Make your home feel bigger: You can’t change the square-footage of your home, but you can make each room in your house feel larger. A sunny room feels more open—replace heavy drapes with vertical blinds or shutters. Also, clear the clutter. Add shelving or storage space to help organize.

 Replace and update: Dated wallpaper, old lighting fixtures, popcorn ceilings and broken features, such as ceiling fans, could turn many buyers away. Making these changes will add dollar signs to the value of your home instantly.

Add money-saving efficiencies: Updates to make your home more energy-efficient are a big bonus for buyers because it will save them money in the long term. Many utility companies provide free energy audits so they can show you how to maximize the energy efficiency of your home. Installing a water filtration system is an inexpensive addition that will also lower the buyer’s grocery bills—no more bottled water.

 Make your home feel bigger: You can’t change the square-footage of your home, but you can make each room in your house feel larger. A sunny room feels more open—replace heavy drapes with

5 THINGS BUYERS SHOULD NEVER COMPROMISE ON 

When buying a home, there are some things you should never compromise on—or you’ll likely regret your home purchase, according to Realtor.com.

  1. The floor plan. It’s difficult and expensive to reconfigure a home’s floor plan. If a home doesn’t have the minimum number of rooms or the flow of the main living areas you want, you should cross it off your list.
  2.  The school district. You should carefully consider your neighborhood’s school district, and even get a map of its exact boundaries to make sure your home is within the correct district.
  1. The neighbors. You should pay attention to the condition of neighboring homes. Not only do you have to live with your neighbors on a daily basis, but they can affect your home’s future resale value, too.
  1. The budget. Consider all the expenses—monthly mortgage payments, homeowner association dues, utility costs and real estate taxes—beyond the list price to make sure you’ll be financially comfortable.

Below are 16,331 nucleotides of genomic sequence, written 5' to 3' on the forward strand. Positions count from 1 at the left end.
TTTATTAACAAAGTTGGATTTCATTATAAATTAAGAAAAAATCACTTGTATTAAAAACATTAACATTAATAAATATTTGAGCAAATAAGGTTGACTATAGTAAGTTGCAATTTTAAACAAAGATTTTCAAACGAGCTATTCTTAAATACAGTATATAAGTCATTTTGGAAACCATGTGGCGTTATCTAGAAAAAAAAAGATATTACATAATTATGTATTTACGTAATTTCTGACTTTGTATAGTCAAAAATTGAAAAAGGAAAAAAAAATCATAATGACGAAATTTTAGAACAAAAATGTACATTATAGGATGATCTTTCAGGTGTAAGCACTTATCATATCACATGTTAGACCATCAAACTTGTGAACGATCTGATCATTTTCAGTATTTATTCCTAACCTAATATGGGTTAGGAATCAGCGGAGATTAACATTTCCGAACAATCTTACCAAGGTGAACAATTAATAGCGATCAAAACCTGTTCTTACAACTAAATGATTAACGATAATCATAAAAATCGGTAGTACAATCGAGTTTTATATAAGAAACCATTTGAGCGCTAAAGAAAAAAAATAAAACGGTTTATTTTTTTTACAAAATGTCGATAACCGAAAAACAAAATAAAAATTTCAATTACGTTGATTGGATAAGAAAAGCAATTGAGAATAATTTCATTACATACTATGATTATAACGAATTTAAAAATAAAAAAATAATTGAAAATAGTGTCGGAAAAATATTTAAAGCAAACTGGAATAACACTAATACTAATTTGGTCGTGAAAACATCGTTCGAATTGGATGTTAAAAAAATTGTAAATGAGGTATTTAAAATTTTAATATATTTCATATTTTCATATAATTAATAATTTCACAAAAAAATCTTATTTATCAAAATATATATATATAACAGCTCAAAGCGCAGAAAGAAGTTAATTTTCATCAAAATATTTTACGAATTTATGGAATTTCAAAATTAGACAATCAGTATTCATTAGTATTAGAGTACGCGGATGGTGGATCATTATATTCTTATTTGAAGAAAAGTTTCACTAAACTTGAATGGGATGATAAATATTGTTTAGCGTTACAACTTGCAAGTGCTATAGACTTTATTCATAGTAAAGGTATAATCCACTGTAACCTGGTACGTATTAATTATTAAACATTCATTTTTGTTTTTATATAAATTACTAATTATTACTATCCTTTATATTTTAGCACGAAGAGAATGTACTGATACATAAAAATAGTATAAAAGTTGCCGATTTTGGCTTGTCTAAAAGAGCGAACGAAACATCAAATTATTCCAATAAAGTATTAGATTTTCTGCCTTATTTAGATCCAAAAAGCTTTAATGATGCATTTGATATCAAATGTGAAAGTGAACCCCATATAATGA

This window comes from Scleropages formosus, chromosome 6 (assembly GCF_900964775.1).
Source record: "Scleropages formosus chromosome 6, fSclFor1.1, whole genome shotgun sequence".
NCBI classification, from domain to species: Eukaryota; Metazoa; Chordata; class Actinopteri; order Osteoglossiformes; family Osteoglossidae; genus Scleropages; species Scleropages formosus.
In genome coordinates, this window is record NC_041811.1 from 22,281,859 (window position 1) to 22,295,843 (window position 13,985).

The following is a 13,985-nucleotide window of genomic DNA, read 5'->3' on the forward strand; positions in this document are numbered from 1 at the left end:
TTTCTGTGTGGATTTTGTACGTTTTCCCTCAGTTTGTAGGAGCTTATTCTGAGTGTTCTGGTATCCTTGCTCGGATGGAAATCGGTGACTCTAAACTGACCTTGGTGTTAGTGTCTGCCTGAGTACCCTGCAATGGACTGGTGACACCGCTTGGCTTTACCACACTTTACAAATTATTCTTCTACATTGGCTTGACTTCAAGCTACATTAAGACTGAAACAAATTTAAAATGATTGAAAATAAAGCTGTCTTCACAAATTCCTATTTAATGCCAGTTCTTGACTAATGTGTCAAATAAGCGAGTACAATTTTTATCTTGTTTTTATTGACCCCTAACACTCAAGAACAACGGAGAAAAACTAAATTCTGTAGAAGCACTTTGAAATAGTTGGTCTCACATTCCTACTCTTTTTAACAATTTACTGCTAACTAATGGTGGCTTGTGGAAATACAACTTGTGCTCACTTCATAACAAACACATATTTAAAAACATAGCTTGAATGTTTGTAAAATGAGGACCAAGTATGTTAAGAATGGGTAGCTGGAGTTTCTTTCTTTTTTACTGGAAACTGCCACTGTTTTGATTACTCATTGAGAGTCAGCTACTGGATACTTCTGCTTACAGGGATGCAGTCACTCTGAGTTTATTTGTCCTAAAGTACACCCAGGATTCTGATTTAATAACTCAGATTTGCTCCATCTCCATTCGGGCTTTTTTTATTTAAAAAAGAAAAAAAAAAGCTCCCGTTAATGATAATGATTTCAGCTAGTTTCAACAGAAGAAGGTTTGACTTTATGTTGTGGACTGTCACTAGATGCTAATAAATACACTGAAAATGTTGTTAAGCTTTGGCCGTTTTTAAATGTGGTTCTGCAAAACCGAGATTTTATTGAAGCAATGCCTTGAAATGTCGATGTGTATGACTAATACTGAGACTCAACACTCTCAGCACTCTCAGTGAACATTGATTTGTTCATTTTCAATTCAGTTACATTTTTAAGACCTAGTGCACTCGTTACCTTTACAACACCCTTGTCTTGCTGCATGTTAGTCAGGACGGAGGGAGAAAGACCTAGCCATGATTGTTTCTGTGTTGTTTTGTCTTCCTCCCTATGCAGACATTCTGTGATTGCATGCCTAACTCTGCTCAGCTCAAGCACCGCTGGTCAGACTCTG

1. The commute. Test-drive the route between your home and office to be certain you’re willing to make the commute every day.

 

Buying or selling a home can seem like an overwhelming task. But the right REАLTOR® can make the process easier — and more profitable.                                     

  SAY YES TO CRS…….

А Certified Residential Specialist (CRS), with years of experience and success, will help you make smart decisions in a fast-paced, complex and competitive marketplace.
To earn the CRS Designation, REАLTORS® must demonstrate outstanding professional achievements — including high-volume sales — and pursue advanced training in areas such as finance, marketing and technology. They must also maintain membership in the NАTIONАL АSSOCIАTION OF REАLTORS® and abide by its Code of Ethics.
Work with a REАLTOR® who belongs in the top 3 percent in the nation. Contact Barbara Watts today.

BROUGHT TO YOU BY BARBARA WATTS®, A MEMBER OF THE COUNCIL OF RESIDENTIAL SPECIALISTS

Watts_7025-Edit

 803-370-0876

Results@BarbaraWatts.com

Century 21 First Choice

206 Rockmont Drive, Fort Mill, SC 29708

DO YOU KNOW SOMEONE WHO IS THINKING ABOUT BUYING OR SELLING A HOME? PLEASE MENTION MY NAME!

This newsletter is for informational purposes only and should not be substituted for legal or financial advice.
If you are currently working with another real estate agent or broker, it is not a solicitation for business.

Your Home Newsletter October/November 2017

KILL THE CLUTTER:

There’s a reason REALTORS® always advise home sellers to remove all clutter when selling their homes: The difference is remarkable.   The clutter-free home often looks like a new one entirely, and homeowners even wonder how their home could look that good.    You don’t have to wait to sell your home to make it look better. Plus, clutter can physically and mentally stress us out. By breaking your de-cluttering down into five-minute sessions, you can slowly conquer your clutter. Leo Babauta of Zen Habits offers some ways to start:

  • Designate a spot for incoming papers, and don’t put them anywhere but that spot until you can sort and file them.
  • Clear one area and designate it your “no-clutter” zone. There is one rule for that area: Nothing can be placed there that’s not actually in use. Everything must be put way. Once you have that, expand to more areas.